The main focus in the English battle against fracking is currently in the north. Cuadrilla’s shale gas site in Lancashire is paused, but there is still some activity there and regular protests.
Rathlin Energy’s “tight oil” site at West Newton, near Hull in East Yorkshire is planning to use acidisation.
At the IGas shale gas exploratory site in Mission Springs, Nottinghamshire, horizontal drilling is due to begin soon, then fracking.
A solidarity day is being staged at the gates there on Monday April 22, from 10am. Say Mission Springs campaigners: “We will have music, speakers, cake and hopefully beautiful sunshine!”
It is crucial for the future of the English countryside, and indeed of the living planet, that the fracking industry is kept on the run.
As one online frack-free bulletin declares: “Could 2019 be the year fracking is finally consigned to the dustbin of history?
“Well, that all depends on what each one of us does to make sure that it is! After all, fracking is stoppable, another world is possible!”
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3. Gilets Jaunes: “We must exit capitalism”
On the weekend of April 5-7, more than 800 Yellow Vest delegates from all over France gathered in the town of Saint-Nazaire for the second Assembly of the Assemblies of the Gilets Jaunes movement.
At the same time as occupying roundabouts, blocking roads, liberating motorway toll booths and filling the streets of French cities and towns every Saturday since November, the astonishing Gilets Jaunes have also been experimenting with a system of direct democracy.
A call was issued at the end of the assembly, which will now be sent back down to more than 300 local groups for their approval.
Our comrades at yellowvests.wtf have published this English translation of the call.
Sunday, April 7th, 2019
We submit this call for adoption by vote of the local assemblies.
We, Yellow Vests, constituted as an assembly of our local assemblies met in Saint-Nazaire on April 5th, 6th, and 7th 2019.
We address the people as a whole.
Following the first assembly in Commercy, two hundred delegations continued their fight against liberal extremism and for freedom, equality, and fraternity.
The struggle has taken root to overturn the system embodied by Macron! This despite the government’s escalating repression: the laws that worsen everyone’s living conditions, that destroy rights and freedoms. The only response to the movement embodied by the Yellow Vests and other struggles was government panic – and an authoritarian turn. For five months now across France we have continued: on the roundabouts, in parking lots, in the squares, at toll booths, in the streets, and in our assemblies. We have continued to debate and fight against all forms of inequality and injustice, for solidarity and dignity.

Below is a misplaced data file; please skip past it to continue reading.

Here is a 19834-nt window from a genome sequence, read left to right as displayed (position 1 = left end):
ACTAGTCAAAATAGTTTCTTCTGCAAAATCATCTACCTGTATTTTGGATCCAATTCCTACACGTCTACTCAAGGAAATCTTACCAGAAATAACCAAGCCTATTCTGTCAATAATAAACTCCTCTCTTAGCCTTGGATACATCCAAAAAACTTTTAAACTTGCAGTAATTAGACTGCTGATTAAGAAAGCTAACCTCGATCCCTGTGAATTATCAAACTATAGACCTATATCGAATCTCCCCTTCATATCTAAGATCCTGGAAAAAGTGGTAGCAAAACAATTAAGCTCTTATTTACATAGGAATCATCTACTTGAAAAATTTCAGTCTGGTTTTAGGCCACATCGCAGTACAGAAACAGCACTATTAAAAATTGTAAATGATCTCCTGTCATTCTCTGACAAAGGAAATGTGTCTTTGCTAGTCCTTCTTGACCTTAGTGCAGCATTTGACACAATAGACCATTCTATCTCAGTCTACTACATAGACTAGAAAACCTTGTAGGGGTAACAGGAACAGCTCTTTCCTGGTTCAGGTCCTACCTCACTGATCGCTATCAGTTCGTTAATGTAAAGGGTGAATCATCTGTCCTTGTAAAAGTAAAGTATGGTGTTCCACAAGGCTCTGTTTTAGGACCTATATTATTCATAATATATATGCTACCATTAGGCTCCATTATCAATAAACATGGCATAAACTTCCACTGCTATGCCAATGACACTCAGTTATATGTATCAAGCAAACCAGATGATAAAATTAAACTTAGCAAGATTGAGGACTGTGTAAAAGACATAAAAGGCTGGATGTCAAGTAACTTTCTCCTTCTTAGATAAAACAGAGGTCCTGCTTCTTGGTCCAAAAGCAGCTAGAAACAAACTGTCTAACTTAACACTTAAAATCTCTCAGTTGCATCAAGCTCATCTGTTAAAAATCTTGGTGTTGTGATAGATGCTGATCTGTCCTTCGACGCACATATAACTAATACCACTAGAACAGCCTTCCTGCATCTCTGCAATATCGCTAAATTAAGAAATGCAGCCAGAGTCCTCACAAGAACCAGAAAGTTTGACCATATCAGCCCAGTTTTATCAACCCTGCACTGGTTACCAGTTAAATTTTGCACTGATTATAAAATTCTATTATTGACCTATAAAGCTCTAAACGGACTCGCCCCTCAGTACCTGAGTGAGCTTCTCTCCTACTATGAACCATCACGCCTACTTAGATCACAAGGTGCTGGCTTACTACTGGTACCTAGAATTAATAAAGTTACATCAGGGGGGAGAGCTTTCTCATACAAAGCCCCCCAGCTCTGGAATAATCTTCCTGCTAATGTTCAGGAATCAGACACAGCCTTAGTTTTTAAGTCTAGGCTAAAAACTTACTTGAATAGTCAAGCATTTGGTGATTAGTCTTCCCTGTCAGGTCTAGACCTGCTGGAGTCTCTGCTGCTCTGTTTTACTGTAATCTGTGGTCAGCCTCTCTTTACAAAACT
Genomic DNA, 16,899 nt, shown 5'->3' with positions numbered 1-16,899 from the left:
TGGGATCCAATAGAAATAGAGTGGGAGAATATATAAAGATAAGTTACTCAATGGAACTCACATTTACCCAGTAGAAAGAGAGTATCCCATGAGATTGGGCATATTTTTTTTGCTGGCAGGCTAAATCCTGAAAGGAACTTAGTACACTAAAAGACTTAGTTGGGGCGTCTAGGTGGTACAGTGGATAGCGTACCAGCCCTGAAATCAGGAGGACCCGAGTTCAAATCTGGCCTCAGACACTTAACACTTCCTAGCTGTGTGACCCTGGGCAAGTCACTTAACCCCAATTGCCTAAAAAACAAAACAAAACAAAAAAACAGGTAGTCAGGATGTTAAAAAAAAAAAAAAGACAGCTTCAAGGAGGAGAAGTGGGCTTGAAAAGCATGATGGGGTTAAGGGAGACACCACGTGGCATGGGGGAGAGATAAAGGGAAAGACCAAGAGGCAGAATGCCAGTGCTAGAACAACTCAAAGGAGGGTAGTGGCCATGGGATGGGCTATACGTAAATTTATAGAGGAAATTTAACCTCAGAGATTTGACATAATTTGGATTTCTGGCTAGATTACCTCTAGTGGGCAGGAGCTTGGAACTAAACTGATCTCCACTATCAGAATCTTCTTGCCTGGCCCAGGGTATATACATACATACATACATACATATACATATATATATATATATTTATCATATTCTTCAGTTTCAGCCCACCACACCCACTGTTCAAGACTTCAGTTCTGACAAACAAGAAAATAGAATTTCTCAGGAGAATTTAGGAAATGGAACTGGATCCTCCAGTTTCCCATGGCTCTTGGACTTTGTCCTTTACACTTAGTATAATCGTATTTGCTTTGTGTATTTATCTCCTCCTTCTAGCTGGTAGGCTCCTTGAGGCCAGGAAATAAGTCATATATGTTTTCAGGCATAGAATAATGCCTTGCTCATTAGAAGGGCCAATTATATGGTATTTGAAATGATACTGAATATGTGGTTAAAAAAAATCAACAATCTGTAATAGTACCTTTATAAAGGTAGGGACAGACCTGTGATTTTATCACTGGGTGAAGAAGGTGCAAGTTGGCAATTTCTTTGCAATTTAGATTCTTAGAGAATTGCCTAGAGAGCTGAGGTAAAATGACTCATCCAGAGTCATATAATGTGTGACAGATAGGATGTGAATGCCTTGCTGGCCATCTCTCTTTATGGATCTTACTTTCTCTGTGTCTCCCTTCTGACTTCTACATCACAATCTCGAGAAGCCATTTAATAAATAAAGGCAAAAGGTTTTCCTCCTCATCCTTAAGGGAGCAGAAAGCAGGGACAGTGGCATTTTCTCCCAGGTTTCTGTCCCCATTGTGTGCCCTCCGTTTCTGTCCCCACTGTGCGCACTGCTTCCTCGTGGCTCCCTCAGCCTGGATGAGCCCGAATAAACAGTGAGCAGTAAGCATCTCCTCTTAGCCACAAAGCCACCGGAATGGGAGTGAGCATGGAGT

* A general increase in wages, pensions, and welfare.
* Public services for all.
Our solidarity in this struggle is with those nine million who live below the poverty line. Fully aware of the environmental emergency we declare: end of the world, end of the month, same logic, same fight.
Faced with the masquerade of “great debates” and a non-representative government who serve a privileged minority, we are putting into place new forms of direct democracy.
In concrete terms, we recognize that the Assembly of Assemblies can take up proposals from the local assemblies and issue resolutions as did the first Assembly of Assemblies at Commercy. These resolutions are then systematically submitted to the local assemblies for approval. The Assembly of Assemblies reaffirms its independence from political parties, trade unions, and any self-proclaimed “leaders”.
For three days in plenary session and in working groups, we all debated and elaborated proposals for our demands, actions, and means of communication & coordination. Planning for the long-haul, we decided to organize the next Assembly of Assemblies in June.
The Assembly of Assemblies calls for actions to tip the balance of power in our favor and marshal the citizenry against the system. A calendar of actions will soon be published on a new digital platform.
The Assembly of Assemblies calls for new, expanded, and strengthened sovereign citizens’ assemblies. We call on the Yellow Vests to echo this call and the outcomes of our Assembly’s work. The results of our plenary deliberations will feed into the actions and reflections of the local assemblies.